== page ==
– Identify and explain the five stages of the consumer buying process. Give examples of marketing activities designed to influence each stage.
The buying process begins when consumers recognize that they have an unmet need. This occurs when consumers realize that there is a difference between their existing situation and their desired situation. Consumers can recognize needs in a variety of settings and situations. Some needs have their basis in internal stimuli such as hunger, thirst, and fatigue. Other needs have their basis in external stimuli such as advertising, interacting with salespeople, or talking with friends and family.
When done correctly, marketing stimuli can prompt consumers to become interested in a product, leading to a desire to seek out additional information. This desire can be passive or active. In a passive information search, the consumer becomes more attentive and receptive to information, such as noticing and paying attention to automobile advertisements if the customer has a want for a specific car brand. A consumer engages in active information search when he or she purposely seeks additional information, such as surfing the Internet, asking friends, or visiting dealer showrooms. The amount of time, effort, and expense dedicated to the search for information depends on a number of issues. The most important is the degree of risk involved in the purchase.
3-Evaluation of Alternatives
In evaluating the alternative product or brand choices among the members of the evoked set, the consumer essentially translates his or her need into a want for a specific product or brand. Consumers evaluate products as bundles of attributes that have varying abilities to satisfy their needs. The most important consideration for marketers during the evaluation stage is that the marketer’s products must be in the evoked set of potential alternatives. For this reason, marketers must constantly remind consumers of their company and its product offerings.
After the consumer has evaluated each alternative in the evoked set, he or she forms an intention to purchase a particular product or brand. However, a purchase intention and the actual act of buying are distinct concepts. The customer may postpone the purchase due to unforeseen circumstances. Marketers can often reduce or eliminate these problems by reducing the risk of purchase through warranties or guarantees, making the purchase stage as easy as possible, or by finding creative solutions to unexpected problems. The key issues for marketers during the purchase stage are product availability and possession utility.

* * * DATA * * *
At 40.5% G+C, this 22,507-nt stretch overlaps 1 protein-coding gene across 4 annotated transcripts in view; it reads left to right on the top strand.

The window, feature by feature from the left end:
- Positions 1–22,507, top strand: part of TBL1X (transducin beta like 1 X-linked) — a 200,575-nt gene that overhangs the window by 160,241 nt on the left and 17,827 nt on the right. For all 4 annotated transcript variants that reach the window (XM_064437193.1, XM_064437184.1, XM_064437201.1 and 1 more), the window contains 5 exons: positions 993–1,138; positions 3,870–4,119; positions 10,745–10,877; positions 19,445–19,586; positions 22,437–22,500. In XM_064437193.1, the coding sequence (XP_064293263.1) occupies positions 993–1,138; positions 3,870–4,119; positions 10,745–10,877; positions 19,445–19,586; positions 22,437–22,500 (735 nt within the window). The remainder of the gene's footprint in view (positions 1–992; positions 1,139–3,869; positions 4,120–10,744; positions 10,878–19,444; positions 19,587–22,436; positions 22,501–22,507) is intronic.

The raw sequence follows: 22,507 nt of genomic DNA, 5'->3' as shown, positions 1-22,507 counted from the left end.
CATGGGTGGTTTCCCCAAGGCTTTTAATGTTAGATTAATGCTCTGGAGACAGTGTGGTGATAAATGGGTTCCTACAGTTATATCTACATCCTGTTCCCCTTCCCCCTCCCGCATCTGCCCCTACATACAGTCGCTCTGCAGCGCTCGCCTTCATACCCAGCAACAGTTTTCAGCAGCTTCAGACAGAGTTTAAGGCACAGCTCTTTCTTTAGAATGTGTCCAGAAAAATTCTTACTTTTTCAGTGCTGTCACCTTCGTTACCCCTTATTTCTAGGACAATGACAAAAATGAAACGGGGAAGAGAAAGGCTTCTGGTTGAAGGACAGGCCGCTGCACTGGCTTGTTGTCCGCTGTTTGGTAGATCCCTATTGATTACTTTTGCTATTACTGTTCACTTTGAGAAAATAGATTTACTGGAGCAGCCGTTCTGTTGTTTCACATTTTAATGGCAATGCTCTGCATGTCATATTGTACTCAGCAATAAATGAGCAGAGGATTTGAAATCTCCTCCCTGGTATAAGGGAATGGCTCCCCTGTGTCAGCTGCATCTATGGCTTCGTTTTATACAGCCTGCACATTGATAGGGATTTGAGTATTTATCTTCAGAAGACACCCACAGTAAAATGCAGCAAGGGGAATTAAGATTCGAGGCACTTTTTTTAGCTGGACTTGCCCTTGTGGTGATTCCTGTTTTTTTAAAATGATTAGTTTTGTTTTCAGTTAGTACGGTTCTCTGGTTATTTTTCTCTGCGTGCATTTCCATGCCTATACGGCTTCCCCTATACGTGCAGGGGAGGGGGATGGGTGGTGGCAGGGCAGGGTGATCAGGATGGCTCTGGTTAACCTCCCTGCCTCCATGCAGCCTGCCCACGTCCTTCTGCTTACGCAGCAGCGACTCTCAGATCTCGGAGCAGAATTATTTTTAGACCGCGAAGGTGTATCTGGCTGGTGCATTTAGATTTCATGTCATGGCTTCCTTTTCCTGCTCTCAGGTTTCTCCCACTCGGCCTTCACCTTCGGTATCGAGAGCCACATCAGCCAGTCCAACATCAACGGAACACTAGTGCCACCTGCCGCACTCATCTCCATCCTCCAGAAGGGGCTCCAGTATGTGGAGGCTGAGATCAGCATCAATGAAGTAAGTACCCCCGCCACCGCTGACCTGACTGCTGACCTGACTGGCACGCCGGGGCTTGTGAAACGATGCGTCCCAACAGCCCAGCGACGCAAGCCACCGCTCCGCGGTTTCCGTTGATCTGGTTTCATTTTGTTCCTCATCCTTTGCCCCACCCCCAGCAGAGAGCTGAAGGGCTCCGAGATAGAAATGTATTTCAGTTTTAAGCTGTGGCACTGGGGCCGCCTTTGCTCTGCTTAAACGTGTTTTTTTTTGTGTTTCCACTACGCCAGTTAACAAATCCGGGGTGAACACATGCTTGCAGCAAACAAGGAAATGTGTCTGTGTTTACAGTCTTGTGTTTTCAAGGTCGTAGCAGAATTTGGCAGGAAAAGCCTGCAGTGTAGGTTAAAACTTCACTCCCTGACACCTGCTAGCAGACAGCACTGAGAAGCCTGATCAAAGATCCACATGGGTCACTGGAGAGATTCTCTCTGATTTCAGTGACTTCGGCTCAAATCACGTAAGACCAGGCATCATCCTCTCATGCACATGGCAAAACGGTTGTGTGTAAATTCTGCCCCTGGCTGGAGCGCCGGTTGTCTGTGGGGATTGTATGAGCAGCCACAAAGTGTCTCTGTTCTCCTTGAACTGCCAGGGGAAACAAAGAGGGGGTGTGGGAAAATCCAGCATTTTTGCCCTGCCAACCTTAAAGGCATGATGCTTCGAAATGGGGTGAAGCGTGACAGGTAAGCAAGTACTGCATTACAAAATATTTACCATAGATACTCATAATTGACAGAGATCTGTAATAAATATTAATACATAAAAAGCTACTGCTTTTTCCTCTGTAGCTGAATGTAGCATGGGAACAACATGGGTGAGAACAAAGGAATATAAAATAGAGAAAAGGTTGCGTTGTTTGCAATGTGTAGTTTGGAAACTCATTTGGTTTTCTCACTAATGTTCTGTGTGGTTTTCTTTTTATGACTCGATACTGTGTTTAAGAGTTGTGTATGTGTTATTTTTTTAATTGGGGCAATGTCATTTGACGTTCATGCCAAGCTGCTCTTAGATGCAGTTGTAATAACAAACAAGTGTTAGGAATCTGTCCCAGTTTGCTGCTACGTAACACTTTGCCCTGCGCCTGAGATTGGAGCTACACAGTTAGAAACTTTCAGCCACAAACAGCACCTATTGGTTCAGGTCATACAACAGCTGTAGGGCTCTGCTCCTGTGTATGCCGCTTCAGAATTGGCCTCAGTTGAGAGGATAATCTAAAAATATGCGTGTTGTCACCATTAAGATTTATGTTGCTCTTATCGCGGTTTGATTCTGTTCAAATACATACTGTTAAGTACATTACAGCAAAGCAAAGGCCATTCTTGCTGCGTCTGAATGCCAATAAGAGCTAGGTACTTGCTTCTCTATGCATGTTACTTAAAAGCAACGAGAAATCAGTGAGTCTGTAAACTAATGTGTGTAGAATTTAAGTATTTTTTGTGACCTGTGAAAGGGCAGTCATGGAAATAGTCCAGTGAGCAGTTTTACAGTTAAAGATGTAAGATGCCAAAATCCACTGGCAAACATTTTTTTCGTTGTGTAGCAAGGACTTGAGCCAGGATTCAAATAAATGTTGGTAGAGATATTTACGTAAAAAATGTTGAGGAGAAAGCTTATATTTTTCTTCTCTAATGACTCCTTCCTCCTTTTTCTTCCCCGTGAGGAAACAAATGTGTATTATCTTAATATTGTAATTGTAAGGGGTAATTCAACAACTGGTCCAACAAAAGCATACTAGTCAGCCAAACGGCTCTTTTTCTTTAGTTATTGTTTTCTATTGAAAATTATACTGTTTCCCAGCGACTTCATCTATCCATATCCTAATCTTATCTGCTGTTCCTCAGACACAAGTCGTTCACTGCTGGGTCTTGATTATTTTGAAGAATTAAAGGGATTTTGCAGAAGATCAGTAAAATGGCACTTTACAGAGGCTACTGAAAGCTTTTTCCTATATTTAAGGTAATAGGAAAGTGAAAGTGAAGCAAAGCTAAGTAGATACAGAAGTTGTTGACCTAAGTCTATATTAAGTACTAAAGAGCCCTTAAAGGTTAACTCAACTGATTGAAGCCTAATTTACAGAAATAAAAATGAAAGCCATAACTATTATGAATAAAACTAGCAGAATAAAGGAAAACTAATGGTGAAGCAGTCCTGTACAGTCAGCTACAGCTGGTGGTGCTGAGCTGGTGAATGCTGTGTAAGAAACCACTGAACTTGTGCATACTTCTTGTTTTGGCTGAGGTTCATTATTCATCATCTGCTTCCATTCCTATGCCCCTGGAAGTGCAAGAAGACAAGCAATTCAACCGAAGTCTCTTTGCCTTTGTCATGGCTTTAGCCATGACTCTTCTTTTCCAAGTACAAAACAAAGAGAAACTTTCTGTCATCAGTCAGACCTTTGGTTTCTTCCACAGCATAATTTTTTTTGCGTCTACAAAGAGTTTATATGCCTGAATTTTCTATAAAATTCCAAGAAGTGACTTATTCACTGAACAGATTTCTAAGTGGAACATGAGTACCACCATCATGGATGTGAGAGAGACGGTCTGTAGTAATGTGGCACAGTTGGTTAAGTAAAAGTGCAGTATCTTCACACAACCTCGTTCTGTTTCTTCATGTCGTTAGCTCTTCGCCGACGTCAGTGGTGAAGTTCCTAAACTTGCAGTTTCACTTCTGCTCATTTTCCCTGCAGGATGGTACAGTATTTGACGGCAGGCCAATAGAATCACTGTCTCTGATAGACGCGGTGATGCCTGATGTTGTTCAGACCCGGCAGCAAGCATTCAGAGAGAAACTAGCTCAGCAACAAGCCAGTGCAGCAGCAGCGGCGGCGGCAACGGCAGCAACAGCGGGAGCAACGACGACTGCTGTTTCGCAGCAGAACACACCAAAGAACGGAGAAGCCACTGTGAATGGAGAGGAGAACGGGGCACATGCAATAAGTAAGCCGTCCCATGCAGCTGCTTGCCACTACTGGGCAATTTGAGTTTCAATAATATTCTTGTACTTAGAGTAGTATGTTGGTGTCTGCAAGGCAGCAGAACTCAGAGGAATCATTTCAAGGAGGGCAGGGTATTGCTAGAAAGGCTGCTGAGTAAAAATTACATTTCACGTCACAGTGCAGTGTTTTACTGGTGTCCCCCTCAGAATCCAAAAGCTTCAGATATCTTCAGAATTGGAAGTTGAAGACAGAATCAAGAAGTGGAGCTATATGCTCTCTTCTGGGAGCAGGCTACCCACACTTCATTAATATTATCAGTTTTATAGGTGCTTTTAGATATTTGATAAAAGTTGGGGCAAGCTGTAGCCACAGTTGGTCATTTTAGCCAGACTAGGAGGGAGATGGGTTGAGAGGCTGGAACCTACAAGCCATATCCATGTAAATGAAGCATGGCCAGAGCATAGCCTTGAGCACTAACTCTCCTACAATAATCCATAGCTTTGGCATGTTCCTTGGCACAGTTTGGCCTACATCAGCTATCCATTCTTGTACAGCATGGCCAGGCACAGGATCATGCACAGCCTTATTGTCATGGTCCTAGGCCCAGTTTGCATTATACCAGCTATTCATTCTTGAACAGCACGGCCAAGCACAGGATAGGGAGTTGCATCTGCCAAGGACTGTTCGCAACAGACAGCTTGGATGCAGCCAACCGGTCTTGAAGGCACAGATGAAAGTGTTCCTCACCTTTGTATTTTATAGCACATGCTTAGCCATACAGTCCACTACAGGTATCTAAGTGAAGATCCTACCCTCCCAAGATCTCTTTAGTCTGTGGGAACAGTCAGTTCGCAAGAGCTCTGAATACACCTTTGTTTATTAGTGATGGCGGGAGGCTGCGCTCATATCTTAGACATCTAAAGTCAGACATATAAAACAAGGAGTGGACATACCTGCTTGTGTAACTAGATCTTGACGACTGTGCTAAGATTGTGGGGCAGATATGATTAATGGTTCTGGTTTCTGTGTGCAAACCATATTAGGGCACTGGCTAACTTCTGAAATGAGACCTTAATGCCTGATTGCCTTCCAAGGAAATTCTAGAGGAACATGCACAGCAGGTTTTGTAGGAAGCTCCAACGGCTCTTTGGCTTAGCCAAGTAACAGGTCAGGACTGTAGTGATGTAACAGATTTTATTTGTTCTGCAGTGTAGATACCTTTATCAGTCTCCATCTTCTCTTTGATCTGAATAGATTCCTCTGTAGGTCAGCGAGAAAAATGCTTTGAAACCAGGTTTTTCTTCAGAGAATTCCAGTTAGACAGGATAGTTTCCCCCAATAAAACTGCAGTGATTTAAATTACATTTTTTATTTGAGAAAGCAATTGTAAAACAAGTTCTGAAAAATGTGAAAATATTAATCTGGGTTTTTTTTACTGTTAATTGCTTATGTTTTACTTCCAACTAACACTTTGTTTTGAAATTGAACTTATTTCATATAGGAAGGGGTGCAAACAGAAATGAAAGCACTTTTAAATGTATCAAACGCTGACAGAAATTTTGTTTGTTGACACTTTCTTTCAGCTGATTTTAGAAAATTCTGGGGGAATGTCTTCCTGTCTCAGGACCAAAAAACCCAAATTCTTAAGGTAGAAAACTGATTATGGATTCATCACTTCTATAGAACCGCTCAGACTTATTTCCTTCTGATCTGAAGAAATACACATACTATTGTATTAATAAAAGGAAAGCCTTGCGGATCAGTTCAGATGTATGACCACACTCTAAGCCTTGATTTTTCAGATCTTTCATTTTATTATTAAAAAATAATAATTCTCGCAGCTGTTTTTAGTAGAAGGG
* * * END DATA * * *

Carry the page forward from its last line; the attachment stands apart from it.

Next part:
In the context of attracting and retaining buyers, postpurchase evaluation is the connection between the buying process and the development of long-term customer relationships. In the postpurchase stage, buyers will experience one of these four outcomes:
Ÿ Delight – The product’s performance greatly exceeds the buyer’s expectations.
Ÿ Satisfaction – The product’s performance matches the buyer’s expectations.
Ÿ Dissatisfaction – The product’s performance falls short of the buyer’s expectations.
Ÿ Cognitive Dissonance (Postpurchase Doubt) – The buyer is unsure of the product’s
performance relative to his or her expectations.
– Although the stages of the consumer buying process are typically discussed in a linear fashion, consumers do not always follow the stages in sequence. Explain why this often occurs.
The consumer buying process involves five stages of activities that consumers may go through in buying goods and services. The process begins with the recognition of a need and then passes through the stages of information search, evaluation of alternatives, purchase decision, and postpurchase evaluation. The buying process depicts the possible range of activities that may occur in making purchase decisions. Consumers, however, do not always follow these stages in sequence and may even skip stages en route to making a purchase. Likewise, consumers who are loyal to a product or brand will skip some stages and are most likely to simply purchase the same product they bought last time. Consequently, marketers have a difficult time promoting brand switching because they must convince these customers to break tradition and take a look at what their products have to offer.
The buying process often involves a parallel sequence of activities associated with finding the most suitable merchant of the product in question. That is, while consumers consider which product to buy, they also consider where they might buy it. In the case of name brand products, this selection process may focus on the product’s price and availability at different stores or online merchants. Conversely, in the case of private-label merchandise, the choice of product and merchant are made simultaneously. The choice of a suitable merchant may actually take precedence over the choice of a specific product. In some cases, customers are so loyal to a particular merchant that they will not consider looking elsewhere.